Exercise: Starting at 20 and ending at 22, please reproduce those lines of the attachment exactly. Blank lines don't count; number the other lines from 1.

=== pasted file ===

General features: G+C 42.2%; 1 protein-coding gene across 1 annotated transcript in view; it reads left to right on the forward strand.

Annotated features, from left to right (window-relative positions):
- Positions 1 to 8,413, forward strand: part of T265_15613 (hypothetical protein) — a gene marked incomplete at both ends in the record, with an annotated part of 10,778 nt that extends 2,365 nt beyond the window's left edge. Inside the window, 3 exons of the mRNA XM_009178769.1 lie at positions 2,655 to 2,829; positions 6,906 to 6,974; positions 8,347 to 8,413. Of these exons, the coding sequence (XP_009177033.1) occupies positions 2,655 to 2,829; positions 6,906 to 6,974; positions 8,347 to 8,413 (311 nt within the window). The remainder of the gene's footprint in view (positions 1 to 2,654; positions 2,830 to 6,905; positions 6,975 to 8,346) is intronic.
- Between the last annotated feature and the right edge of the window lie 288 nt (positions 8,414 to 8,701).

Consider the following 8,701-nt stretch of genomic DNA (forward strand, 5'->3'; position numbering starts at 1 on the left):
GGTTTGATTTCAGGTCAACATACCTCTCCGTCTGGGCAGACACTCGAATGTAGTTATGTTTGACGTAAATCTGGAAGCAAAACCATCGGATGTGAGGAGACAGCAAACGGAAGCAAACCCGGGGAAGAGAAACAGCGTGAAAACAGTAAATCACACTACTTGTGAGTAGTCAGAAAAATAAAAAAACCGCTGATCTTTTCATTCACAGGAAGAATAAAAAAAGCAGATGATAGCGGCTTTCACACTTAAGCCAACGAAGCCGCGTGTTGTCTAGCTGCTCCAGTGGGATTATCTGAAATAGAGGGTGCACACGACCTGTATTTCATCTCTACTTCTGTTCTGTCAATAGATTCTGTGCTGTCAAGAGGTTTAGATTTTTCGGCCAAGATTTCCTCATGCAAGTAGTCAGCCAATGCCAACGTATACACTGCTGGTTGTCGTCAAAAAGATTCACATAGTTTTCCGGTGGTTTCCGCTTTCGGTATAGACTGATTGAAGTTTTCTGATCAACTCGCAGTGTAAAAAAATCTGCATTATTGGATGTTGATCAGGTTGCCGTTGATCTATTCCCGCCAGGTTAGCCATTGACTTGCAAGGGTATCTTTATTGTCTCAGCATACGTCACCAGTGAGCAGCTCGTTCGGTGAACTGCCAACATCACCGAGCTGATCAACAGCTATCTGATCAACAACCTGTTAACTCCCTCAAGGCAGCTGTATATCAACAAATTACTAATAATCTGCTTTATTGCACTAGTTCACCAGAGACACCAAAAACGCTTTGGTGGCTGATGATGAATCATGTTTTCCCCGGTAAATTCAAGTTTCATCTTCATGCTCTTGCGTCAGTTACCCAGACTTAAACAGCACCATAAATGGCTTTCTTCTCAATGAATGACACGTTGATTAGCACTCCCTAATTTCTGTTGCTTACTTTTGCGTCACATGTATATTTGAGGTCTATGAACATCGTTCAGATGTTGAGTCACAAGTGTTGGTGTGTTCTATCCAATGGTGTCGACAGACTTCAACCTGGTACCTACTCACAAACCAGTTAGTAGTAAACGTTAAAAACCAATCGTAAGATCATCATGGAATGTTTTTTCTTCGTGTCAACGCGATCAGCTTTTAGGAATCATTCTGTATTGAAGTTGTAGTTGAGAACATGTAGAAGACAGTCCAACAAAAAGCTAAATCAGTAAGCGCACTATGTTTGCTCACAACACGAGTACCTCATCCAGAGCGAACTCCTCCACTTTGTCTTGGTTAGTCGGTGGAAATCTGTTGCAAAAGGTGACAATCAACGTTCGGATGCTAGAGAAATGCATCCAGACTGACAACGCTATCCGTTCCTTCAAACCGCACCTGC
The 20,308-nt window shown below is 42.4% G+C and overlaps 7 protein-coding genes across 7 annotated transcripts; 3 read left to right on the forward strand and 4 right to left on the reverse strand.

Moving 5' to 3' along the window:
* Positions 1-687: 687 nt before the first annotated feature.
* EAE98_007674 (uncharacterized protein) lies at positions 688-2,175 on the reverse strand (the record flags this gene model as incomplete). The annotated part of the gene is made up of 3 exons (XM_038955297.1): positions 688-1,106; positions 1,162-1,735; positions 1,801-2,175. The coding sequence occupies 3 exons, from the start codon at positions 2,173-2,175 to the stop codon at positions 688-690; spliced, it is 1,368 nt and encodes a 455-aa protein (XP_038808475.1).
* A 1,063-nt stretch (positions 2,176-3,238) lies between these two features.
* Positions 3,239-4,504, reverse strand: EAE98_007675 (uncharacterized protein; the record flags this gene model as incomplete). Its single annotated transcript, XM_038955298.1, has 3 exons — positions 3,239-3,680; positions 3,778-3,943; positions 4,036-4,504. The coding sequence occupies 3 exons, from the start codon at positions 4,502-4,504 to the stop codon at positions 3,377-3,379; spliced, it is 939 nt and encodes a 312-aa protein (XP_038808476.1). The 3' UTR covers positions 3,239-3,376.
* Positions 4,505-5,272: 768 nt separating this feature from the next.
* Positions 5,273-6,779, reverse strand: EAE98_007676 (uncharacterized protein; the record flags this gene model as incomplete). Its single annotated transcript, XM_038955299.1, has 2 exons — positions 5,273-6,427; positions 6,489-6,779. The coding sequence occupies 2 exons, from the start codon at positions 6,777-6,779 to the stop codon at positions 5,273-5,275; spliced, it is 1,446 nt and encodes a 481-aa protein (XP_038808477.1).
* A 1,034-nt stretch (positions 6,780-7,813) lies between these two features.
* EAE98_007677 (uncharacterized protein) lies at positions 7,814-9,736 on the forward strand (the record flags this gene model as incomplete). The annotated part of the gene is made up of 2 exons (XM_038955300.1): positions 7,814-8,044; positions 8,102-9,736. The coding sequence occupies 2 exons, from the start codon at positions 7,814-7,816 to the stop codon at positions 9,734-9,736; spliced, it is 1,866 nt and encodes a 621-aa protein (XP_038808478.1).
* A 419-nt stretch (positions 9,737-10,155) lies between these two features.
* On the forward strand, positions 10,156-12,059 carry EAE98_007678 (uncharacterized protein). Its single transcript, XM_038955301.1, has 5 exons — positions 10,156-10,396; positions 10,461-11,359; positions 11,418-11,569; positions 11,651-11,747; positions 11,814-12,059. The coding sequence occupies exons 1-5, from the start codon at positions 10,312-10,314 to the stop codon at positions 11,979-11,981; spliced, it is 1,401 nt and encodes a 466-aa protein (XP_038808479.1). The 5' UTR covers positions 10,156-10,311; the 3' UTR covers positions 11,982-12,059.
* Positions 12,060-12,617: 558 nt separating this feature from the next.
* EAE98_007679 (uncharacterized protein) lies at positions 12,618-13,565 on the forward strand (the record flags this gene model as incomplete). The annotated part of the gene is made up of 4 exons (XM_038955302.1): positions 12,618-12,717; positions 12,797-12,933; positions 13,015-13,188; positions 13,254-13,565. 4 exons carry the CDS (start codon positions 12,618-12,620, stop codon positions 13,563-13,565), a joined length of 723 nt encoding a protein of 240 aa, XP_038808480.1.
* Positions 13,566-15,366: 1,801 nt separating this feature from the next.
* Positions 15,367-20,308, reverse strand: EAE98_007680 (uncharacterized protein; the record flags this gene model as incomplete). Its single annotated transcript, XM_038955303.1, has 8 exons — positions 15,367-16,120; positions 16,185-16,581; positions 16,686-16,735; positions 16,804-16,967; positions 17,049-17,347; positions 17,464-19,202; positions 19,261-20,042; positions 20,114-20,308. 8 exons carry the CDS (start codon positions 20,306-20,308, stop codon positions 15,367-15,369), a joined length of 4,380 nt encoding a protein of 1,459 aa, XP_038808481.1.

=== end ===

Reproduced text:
* EAE98_007679 (uncharacterized protein) lies at positions 12,618-13,565 on the forward strand (the record flags this gene model as incomplete). The annotated part of the gene is made up of 4 exons (XM_038955302.1): positions 12,618-12,717; positions 12,797-12,933; positions 13,015-13,188; positions 13,254-13,565. 4 exons carry the CDS (start codon positions 12,618-12,620, stop codon positions 13,563-13,565), a joined length of 723 nt encoding a protein of 240 aa, XP_038808480.1.
* Positions 13,566-15,366: 1,801 nt separating this feature from the next.
* Positions 15,367-20,308, reverse strand: EAE98_007680 (uncharacterized protein; the record flags this gene model as incomplete). Its single annotated transcript, XM_038955303.1, has 8 exons — positions 15,367-16,120; positions 16,185-16,581; positions 16,686-16,735; positions 16,804-16,967; positions 17,049-17,347; positions 17,464-19,202; positions 19,261-20,042; positions 20,114-20,308. 8 exons carry the CDS (start codon positions 20,306-20,308, stop codon positions 15,367-15,369), a joined length of 4,380 nt encoding a protein of 1,459 aa, XP_038808481.1.